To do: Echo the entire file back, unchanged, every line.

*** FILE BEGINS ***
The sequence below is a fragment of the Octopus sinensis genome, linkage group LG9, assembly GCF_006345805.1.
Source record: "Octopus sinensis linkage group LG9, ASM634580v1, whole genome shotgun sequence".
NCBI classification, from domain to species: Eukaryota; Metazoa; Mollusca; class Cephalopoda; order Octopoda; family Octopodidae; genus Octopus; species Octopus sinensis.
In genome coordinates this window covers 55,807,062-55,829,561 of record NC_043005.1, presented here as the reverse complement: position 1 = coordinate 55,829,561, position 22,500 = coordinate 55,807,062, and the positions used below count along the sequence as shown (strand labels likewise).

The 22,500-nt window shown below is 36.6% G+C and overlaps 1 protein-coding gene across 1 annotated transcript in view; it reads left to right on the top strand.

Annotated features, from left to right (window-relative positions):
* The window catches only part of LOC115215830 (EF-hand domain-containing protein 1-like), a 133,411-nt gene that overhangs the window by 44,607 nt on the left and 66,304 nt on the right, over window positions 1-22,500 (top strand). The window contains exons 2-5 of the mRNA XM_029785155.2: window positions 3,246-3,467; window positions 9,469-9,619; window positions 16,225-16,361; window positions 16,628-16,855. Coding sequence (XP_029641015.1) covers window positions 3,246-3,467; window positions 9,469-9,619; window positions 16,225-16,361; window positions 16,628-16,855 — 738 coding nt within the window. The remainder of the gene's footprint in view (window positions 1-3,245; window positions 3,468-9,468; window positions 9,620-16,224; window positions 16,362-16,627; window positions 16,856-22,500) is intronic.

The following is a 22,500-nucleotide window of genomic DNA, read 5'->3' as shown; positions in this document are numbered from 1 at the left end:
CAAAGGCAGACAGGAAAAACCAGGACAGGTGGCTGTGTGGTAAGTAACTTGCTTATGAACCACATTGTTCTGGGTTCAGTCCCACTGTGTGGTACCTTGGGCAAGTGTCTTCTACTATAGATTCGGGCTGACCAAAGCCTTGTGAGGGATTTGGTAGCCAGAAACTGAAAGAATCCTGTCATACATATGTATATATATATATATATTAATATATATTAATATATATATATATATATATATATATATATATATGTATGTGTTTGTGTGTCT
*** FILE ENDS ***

The sequence below is a fragment of the Octopus sinensis genome, linkage group LG9, assembly GCF_006345805.1.
Source record: "Octopus sinensis linkage group LG9, ASM634580v1, whole genome shotgun sequence".
NCBI classification, from domain to species: Eukaryota; Metazoa; Mollusca; class Cephalopoda; order Octopoda; family Octopodidae; genus Octopus; species Octopus sinensis.
In genome coordinates this window covers 55,807,062-55,829,561 of record NC_043005.1, presented here as the reverse complement: position 1 = coordinate 55,829,561, position 22,500 = coordinate 55,807,062, and the positions used below count along the sequence as shown (strand labels likewise).

The 22,500-nt window shown below is 36.6% G+C and overlaps 1 protein-coding gene across 1 annotated transcript in view; it reads left to right on the top strand.

Annotated features, from left to right (window-relative positions):
* The window catches only part of LOC115215830 (EF-hand domain-containing protein 1-like), a 133,411-nt gene that overhangs the window by 44,607 nt on the left and 66,304 nt on the right, over window positions 1-22,500 (top strand). The window contains exons 2-5 of the mRNA XM_029785155.2: window positions 3,246-3,467; window positions 9,469-9,619; window positions 16,225-16,361; window positions 16,628-16,855. Coding sequence (XP_029641015.1) covers window positions 3,246-3,467; window positions 9,469-9,619; window positions 16,225-16,361; window positions 16,628-16,855 — 738 coding nt within the window. The remainder of the gene's footprint in view (window positions 1-3,245; window positions 3,468-9,468; window positions 9,620-16,224; window positions 16,362-16,627; window positions 16,856-22,500) is intronic.

The following is a 22,500-nucleotide window of genomic DNA, read 5'->3' as shown; positions in this document are numbered from 1 at the left end:
CAAAGGCAGACAGGAAAAACCAGGACAGGTGGCTGTGTGGTAAGTAACTTGCTTATGAACCACATTGTTCTGGGTTCAGTCCCACTGTGTGGTACCTTGGGCAAGTGTCTTCTACTATAGATTCGGGCTGACCAAAGCCTTGTGAGGGATTTGGTAGCCAGAAACTGAAAGAATCCTGTCATACATATGTATATATATATATATATTAATATATATTAATATATATATATATATATATATATATATATATATGTATGTGTTTGTGTGTCT